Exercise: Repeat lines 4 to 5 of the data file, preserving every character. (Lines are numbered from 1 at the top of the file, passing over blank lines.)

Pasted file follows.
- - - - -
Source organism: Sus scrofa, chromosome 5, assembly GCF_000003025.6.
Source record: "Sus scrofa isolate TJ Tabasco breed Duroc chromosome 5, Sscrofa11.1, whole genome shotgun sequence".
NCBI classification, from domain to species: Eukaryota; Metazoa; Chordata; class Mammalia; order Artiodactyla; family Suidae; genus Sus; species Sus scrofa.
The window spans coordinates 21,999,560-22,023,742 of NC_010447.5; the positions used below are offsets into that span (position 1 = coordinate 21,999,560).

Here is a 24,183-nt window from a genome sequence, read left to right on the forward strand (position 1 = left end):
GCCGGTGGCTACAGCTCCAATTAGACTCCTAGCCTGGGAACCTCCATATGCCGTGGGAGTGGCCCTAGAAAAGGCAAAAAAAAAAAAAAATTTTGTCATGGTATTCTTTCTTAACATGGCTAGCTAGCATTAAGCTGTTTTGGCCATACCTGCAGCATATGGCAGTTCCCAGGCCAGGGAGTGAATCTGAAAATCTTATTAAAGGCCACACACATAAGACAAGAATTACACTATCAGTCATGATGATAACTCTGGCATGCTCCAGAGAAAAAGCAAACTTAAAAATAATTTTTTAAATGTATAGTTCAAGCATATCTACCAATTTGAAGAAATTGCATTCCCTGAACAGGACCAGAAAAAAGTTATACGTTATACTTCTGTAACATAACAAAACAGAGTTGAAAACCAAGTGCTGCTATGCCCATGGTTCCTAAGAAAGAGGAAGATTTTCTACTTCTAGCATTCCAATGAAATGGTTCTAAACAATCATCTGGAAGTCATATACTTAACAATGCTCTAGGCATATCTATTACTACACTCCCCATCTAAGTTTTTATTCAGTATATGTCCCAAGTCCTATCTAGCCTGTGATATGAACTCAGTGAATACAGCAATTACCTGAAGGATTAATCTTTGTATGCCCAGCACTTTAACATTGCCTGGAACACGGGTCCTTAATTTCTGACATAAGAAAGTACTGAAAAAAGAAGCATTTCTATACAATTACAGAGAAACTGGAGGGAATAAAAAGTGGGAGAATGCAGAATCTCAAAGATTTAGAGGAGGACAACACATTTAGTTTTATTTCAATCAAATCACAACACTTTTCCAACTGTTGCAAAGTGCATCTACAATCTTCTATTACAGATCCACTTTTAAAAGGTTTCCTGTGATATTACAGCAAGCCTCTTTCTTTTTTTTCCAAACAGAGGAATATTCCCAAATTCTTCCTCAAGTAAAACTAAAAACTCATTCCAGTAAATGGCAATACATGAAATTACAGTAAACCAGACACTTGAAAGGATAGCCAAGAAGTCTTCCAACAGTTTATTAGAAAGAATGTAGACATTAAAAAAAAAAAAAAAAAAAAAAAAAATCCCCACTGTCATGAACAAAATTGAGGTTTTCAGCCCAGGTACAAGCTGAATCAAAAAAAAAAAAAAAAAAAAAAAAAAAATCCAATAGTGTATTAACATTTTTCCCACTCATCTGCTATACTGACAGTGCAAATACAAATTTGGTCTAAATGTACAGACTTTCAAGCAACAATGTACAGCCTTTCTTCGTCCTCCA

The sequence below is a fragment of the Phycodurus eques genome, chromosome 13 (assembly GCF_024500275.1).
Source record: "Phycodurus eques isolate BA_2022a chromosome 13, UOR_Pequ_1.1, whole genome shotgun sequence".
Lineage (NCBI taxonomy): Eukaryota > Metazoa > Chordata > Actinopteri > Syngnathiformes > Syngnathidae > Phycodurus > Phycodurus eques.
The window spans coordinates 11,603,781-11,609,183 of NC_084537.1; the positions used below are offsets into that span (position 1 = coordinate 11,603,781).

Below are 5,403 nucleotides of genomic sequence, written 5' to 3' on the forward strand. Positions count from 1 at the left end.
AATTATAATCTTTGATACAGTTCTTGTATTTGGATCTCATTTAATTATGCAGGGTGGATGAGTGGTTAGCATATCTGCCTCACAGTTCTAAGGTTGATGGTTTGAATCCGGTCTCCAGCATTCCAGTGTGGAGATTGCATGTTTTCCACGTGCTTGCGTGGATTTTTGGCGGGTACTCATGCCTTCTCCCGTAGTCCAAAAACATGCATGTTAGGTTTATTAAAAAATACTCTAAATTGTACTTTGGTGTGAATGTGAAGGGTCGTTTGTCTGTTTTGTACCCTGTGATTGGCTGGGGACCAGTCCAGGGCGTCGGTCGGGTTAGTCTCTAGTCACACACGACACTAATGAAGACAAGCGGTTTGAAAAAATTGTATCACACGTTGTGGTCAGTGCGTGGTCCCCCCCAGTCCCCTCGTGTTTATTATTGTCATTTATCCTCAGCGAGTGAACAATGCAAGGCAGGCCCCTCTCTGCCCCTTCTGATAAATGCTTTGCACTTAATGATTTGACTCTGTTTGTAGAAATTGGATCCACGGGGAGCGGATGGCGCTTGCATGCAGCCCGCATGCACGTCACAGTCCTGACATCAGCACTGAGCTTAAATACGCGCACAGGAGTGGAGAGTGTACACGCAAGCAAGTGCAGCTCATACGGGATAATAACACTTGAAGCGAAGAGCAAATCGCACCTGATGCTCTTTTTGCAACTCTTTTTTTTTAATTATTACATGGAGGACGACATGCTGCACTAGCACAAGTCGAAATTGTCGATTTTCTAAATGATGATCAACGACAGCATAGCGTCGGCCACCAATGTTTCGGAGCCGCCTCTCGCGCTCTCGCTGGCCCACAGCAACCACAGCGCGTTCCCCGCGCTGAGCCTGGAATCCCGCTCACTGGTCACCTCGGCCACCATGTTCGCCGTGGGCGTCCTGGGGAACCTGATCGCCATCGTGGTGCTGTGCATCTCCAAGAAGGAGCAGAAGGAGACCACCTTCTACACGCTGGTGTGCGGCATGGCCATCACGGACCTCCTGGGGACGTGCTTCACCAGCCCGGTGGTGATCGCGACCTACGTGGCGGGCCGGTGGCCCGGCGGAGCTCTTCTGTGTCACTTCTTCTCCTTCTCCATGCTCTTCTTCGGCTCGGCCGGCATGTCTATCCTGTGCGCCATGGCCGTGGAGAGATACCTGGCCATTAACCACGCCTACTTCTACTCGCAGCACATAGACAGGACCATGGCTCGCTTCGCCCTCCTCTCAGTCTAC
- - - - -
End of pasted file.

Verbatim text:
The window spans coordinates 21,999,560-22,023,742 of NC_010447.5; the positions used below are offsets into that span (position 1 = coordinate 21,999,560).

Here is a 24,183-nt window from a genome sequence, read left to right on the forward strand (position 1 = left end):